Assistant professor, Sardar Patel University of Police, Security and Criminal Justice, Rajasthan
The writer is an Assistant Professor in the Department of International Affairs and Security Studies, and Coordinator at the Centre for Peace and Conflict Studies, Jaipur, Sardar Patel University of Police, Security and Criminal Justice, Rajasthan.
He holds a doctorate in political science. His research focusses on Islamic fundamentalism, Afghanistan and Pakistan region as well as India's foreign policy in South Asia. His articles have been published in newspapers, online magazines and journals.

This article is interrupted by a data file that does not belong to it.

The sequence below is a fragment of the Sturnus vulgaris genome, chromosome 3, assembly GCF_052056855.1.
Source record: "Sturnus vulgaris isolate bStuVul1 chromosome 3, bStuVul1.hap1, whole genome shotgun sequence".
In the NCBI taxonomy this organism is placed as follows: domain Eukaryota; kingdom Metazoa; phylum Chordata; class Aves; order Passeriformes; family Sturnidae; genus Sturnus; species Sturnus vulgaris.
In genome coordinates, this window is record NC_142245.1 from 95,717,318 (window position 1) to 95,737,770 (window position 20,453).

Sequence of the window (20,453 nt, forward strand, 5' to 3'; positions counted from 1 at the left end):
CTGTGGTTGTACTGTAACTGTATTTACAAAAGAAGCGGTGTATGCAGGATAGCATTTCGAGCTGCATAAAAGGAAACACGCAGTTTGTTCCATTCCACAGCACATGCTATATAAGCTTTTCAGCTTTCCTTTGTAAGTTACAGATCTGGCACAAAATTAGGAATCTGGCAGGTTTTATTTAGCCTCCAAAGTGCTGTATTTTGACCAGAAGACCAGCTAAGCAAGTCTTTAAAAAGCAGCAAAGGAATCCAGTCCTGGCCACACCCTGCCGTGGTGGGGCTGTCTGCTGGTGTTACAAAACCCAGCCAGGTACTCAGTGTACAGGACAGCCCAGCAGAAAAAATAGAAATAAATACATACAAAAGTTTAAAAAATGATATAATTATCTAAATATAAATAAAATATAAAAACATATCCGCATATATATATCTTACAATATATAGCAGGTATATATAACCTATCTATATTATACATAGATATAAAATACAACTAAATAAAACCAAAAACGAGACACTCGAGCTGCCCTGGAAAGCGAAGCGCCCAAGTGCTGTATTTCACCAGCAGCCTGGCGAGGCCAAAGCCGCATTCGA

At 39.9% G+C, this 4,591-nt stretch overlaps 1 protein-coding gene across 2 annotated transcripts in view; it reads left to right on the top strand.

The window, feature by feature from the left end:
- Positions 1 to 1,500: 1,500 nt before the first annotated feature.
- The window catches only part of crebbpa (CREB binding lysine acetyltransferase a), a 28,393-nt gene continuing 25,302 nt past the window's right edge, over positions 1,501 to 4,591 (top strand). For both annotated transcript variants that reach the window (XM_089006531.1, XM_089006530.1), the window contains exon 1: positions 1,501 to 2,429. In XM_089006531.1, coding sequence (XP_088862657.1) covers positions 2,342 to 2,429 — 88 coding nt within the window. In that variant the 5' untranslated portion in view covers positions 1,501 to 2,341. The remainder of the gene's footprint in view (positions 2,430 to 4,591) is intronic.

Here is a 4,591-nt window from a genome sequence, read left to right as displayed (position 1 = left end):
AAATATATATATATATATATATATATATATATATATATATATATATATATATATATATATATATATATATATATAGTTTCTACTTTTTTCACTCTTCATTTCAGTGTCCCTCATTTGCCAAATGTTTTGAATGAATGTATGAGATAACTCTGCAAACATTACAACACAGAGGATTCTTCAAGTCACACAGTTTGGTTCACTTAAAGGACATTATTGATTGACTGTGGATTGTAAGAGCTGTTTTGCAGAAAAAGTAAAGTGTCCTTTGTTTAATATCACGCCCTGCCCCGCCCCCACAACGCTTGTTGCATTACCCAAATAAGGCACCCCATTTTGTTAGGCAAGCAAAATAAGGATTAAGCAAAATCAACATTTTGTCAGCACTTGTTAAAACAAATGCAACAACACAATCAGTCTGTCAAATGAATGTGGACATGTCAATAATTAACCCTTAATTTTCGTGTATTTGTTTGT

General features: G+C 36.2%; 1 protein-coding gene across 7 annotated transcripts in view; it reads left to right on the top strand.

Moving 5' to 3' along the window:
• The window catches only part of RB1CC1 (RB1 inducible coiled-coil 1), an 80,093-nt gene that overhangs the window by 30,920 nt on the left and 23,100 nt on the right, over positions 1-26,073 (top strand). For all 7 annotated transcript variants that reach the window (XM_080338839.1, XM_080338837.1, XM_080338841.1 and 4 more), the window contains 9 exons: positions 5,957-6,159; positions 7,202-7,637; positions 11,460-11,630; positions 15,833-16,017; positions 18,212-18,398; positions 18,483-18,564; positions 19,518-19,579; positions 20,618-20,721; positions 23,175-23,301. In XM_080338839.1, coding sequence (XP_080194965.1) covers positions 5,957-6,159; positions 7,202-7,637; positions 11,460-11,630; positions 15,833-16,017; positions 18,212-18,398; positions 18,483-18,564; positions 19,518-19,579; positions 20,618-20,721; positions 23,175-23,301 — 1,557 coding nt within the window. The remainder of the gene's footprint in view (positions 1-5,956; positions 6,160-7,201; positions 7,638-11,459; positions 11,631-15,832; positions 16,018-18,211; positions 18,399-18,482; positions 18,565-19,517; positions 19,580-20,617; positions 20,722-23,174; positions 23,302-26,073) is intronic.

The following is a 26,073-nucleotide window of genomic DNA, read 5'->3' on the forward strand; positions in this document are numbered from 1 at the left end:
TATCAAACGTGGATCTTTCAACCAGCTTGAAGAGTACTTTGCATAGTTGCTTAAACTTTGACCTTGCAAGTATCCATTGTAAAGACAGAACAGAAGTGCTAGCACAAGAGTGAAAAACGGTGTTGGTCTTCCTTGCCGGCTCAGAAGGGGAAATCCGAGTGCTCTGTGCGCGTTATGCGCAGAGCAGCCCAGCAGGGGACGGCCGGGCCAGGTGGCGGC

Why has Islamabad repeatedly turned a deaf ear to American calls to target the Haqqani Network? Understanding the complex dynamics surrounding the Haqqani Network, including the extent to which it is supported by Pakistan, and what this ultimately means for the future of peace in South Asia is very crucial to answer this question.
Diplomacy is often about choosing the lesser of two evils. This holds true when it comes to managing enduring problems between India and Pakistan. The comprehensive bilateral dialogue process between the two countries has again come under severe strain due to the remarks of Pakistan's high commissioner to India, Abdul Basit, that "peace process between India and Pakistan in suspended." This has highlighted the fragility and precariousness underpinning the ties between India and Pakistan.